Continuous integration can be a tough sell to managers. It’s hard to describe the need for extra time and resources to build automated tests that should mimic what is already being done by developers. This advocacy can be especially difficult early in development when CI failures are common and the pipeline will need a lot of work. Why would any manager want a tool that creates more problems and interferes with the development cycle? A robust continuous integration pipeline is vital during development since it protects from the deployment of broken code and will generate more issues to remove bugs before production. Since Orbital Bus is an internal project, we decided to use it as an opportunity to build the kind of CI pipeline we always wanted to have on client sites.

Early on we looked at the possibility of automated provisioning of multiple machines for integration tests. We looked at a variety of tools including Vagrant, Salt Stack, and Chef and Puppet. What we found is that this automation was not worth the time investment. This post is supposed to be about the value of investing in a CI pipeline, so why are we talking about work we abandoned? To demonstrate that the value of a CI pipeline has to be proportionate to the time cost of maintaining it. When it came to automated provisioning we realized that we would spend more time maintaining that portion of the pipeline than reaping the benefits, so we stood up the VMs manually and replaced provisioning with a stage to clean the machines between runs.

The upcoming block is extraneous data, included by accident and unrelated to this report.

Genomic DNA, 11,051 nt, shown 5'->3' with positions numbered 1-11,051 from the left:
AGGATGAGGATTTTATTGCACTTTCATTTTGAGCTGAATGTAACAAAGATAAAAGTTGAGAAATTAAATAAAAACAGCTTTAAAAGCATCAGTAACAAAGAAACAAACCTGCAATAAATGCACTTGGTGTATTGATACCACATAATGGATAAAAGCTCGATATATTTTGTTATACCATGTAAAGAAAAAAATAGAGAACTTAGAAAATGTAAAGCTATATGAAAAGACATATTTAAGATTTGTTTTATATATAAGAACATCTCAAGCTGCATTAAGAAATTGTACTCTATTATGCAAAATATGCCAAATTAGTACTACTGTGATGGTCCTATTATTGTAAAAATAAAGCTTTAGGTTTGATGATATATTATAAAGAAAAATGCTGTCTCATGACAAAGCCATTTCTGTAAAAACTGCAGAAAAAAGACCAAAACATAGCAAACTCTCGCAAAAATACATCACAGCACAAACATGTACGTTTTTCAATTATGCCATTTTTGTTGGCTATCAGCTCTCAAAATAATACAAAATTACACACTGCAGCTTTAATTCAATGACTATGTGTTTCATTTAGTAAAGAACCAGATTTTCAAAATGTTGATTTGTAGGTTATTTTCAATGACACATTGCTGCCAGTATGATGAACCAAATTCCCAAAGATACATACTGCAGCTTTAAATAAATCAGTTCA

As development progressed, we added to our pipeline, making sure that the time investment for each step was proportionate to the benefits we were receiving. Gradually we added the build process, unit tests, and automated end-to-end integration tests. As we continued to experiment we began using the GitLab CI runners to enhance our testing. We also discovered that GitLab could integrate with Jenkins, and brought our pipelines together to create an integrated dashboard on GitLab. As we neared the public release, we added a whole new stage for GitLab pages to deploy our documentation.

A shot of our Jenkins Continuous Integration pipeline builds.
A shot of our Jenkins pipeline builds.